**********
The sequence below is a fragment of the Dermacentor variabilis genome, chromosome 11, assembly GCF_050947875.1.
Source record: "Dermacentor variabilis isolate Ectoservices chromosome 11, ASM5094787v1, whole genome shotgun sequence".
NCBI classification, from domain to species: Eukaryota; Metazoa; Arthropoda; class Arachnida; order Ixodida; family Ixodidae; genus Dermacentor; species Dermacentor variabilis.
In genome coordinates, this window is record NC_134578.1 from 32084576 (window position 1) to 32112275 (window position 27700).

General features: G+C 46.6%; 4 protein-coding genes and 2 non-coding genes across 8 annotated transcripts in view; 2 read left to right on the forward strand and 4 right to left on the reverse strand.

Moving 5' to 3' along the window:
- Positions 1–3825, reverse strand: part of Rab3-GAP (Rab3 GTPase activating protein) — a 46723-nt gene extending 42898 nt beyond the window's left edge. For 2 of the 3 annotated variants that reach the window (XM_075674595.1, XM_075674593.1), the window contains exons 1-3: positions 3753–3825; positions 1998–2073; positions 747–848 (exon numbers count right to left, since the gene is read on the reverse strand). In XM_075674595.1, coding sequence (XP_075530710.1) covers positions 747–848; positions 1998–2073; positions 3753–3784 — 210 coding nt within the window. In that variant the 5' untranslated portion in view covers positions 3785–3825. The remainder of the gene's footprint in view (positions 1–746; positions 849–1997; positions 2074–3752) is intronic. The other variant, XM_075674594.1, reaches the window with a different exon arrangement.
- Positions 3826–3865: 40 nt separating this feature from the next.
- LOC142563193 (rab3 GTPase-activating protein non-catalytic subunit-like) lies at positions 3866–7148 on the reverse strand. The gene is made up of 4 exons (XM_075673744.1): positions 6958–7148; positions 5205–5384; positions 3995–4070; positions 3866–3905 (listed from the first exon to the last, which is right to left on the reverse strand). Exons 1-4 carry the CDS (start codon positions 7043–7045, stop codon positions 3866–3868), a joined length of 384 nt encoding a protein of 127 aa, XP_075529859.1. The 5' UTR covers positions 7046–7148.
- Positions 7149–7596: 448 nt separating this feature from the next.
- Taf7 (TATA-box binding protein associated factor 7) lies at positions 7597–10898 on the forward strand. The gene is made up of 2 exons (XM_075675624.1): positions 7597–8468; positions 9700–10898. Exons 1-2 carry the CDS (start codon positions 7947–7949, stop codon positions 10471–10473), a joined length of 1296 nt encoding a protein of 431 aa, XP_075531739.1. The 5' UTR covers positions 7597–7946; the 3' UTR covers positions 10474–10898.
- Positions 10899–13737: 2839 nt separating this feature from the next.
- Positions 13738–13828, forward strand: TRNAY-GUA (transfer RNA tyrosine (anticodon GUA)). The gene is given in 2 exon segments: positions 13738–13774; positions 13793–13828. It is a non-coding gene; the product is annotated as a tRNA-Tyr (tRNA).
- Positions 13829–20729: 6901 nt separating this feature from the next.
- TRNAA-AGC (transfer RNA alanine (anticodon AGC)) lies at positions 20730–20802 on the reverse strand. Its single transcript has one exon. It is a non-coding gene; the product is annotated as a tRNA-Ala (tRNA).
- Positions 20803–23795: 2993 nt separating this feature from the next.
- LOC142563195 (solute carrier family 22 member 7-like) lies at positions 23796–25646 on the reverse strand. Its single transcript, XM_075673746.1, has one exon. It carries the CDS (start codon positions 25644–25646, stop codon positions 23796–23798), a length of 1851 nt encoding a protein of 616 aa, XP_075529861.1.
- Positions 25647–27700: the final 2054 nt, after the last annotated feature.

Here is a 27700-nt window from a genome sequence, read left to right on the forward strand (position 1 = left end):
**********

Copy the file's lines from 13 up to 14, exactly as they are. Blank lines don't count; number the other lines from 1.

- Positions 13738–13828, forward strand: TRNAY-GUA (transfer RNA tyrosine (anticodon GUA)). The gene is given in 2 exon segments: positions 13738–13774; positions 13793–13828. It is a non-coding gene; the product is annotated as a tRNA-Tyr (tRNA).
- Positions 13829–20729: 6901 nt separating this feature from the next.